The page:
Malcolm Folley has interviewed Formula One drivers on the sands of the Copacabana Beach in Rio de Janeiro, beside slot machines in Las Vegas, in the bush in South Africa and overlooking the Mediterranean in Monaco during his 35 years as a staff sportswriter for British national newspapers. An award-winning journalist, Folley is the author of six books, including the critically claimed 2009 work entitled Senna versus Prost. Since 1992, Folley has been chief sports reporter for The Mail on Sunday.
Kevin Garside is a sports writer on the Daily Telegraph. He was formerly the Telegraph’s F1 correspondent and for his work in that role was awarded the specialist correspondent of the year crown by the Sports Journalism Association. Kevin previously worked as a sport writer at the Daily Express, Sunday Express and The Mirror and has charted much of Michael Schumacher’s record-breaking journey through Grand Prix racing.
Ed Gorman has worked for The Times newspaper as a home, foreign and sports news reporter. before becoming Motor Racing Correspondent in 2007, chronicling Lewis Hamilton’s first season in Formula One, his maiden world championship and that of his fellow Briton, Jenson Button. He also covered the final tumultuous years of Max Mosley’s tenure as president of the FIA and several high-profile scandals including the infamous ‘Crashgate’ affair.
Maurice Hamilton has been covering Formula One as a freelance writer since 1977. Motor sport correspondent for The Guardian, The Independent and The Observer, he’s attended more than 500 Grands Prix and established a record for 406 consecutive races between 1984 and 2008. Editor of the Autocourse annual from 1979 to 1987 and author of more than 20 books, Hamilton writes for motor sport magazines worldwide. He has also worked as an F1 commentator and summariser for BBC Radio 5 Live.
Alan Henry has been reporting on F1 since 1973, since when he has covered more than 600 Grands Prix and written more than 40 books on motorsport subjects. Currently a columnist for Autocar and F1 Racing, he has edited the prestigious Autocourse annual for 22 years and has contributed to a wide variety of publications across the world. In 2009 he collaborated with Sir Stirling Moss in writing Stirling Moss, all my Races in celebration of the British F1 star’s 80th birthday. He has also written a book on former world champion Jenson Button.
Oliver Holt became motor racing correspondent for The Times in 1993 and reported on Nigel Mansell’s IndyCar Series triumph, the death of Ayrton Senna at Imola, the rise of Michael Schumacher and Damon Hill’s world championship. He still covers F1 whenever he can and saw Jenson Button clinch the world title in Brazil in 2009.
Mark Hughes is the author of two award-winning motorsport books, Speed Addicts and Crashed and Byrned, the former of which won the National Sporting Club’s Sports Book of The Year in 2005. He also penned a highly acclaimed biography of Lewis Hamilton in 2007. He is the F1 correspondent for The Sunday Times and is the lead writer for the world’s leading motorsport title, Autosport magazine. He is also employed in an F1 capacity by the BBC – working in the commentary box helping Martin Brundle and Jonathan Legard analyse the races. He is a leading columnist on the BBC’s F1 website.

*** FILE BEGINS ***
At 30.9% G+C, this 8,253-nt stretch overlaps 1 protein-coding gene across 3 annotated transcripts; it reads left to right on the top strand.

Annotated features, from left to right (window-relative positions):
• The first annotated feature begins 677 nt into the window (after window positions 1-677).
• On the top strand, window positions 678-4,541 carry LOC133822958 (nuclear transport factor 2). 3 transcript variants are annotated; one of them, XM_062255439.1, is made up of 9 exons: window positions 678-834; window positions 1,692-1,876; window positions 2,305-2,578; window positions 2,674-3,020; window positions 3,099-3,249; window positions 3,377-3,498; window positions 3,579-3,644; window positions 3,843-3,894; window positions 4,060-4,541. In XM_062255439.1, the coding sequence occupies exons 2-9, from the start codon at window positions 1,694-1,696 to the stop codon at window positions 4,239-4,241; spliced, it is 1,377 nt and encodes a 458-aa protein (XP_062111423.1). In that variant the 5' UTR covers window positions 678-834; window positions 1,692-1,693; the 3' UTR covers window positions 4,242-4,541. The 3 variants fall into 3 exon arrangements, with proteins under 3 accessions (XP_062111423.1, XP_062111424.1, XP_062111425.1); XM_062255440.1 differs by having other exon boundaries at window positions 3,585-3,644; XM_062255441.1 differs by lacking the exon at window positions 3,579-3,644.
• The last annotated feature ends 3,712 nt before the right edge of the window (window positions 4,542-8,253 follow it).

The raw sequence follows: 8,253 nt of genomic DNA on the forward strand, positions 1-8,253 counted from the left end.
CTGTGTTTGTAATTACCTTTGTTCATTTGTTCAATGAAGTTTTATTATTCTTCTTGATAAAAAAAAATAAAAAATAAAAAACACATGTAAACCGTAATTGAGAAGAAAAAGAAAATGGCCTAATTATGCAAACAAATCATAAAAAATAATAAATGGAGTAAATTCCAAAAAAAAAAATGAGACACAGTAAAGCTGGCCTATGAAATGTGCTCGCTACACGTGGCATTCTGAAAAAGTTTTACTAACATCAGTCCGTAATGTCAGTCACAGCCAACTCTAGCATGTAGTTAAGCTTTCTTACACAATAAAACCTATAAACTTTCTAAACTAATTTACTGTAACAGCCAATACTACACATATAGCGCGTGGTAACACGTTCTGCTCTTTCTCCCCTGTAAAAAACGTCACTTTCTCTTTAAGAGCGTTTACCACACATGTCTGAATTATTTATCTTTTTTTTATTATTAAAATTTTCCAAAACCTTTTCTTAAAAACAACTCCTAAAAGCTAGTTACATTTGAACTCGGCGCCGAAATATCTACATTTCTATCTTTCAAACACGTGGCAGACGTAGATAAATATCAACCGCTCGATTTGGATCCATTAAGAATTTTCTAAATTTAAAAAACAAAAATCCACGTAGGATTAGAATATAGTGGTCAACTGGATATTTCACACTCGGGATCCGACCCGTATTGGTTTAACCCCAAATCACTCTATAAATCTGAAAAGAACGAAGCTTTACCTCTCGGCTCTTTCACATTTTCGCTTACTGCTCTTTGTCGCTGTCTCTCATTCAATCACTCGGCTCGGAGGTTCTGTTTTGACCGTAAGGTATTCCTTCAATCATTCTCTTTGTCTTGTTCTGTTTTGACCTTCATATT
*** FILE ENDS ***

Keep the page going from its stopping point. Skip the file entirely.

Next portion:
Heikki Kulta lives in Kaarina, Finland, where he has written for the Finnish daily Turun Sanomat for the past 34 years. His first Grand Prix was San Marino in 1983 and he has concentrated on F1 since 1997. He is the only Finnish journalist who personally knows all eight Finnish F1 drivers well, starting from Leo Kinnunen and now to Heikki Kovalainen and Nico Rosberg.
Andrew Longmore is a senior sports writer for the Sunday Times, who has covered Formula One as a feature writer for 20 years and, in the aftermath of Ayrton Senna’s death at Imola in May 1994, retraced the steps of the great Brazilian during that ill-fated weekend for a piece published in The Times. He also reported on the debut season of Lewis Hamilton in Formula One and was at Interlagos the day Hamilton became world champion.
Jonathan McEvoy was Motor Racing Correspondent of the Daily Mail before becoming the Olympics correspondent. Having covered the close of Michael Schumacher’s first career, he is a well-connected and ever-present chronicler of the renaissance in British motor racing through the championship-winning exploits of Lewis Hamilton and Jenson Button.
Bob McKenzie has covered Formula 1 for the Daily and Sunday Express for almost 20 years, starting with Nigel Mansell’s title-winning season in 1992, and now has almost 300 Grands Prix to his name. He has managed to combine motorsport coverage with rugby, tennis and other sports in that time, also reporting at six Olympic Games. His daughter, Lee, is a well-known face in F1 in her role as BBC’s F1 pitlane reporter.
Nigel Roebuck began motor racing journalism in 1971 with Car & Driver (USA), then going on to spend two years working for Graham Hill’s Formula 1 team before joining Autosport as Grand Prix Editor in 1976. He covered more than 400 Grands Prix for the magazine until the end of 2007, when he was appointed editor-in-chief. Since 1986 he has also been the F1 correspondent of Autoweek (USA), and for a number of years worked in that capacity for The Independent on Sunday and The Sunday Times. He is the author of 19 books on motor racing.
Anthony Rowlinson became editor of Autosport in 2000 and was later its Grand Prix editor. Between those two spells at the comic (bible) of motorsport, he was executive editor of F1 Racing magazine. Since 2007 Anthony has been executive editor of The Red Bulletin, firstly in its paddock-only format and now in its glossy monthly incarnation..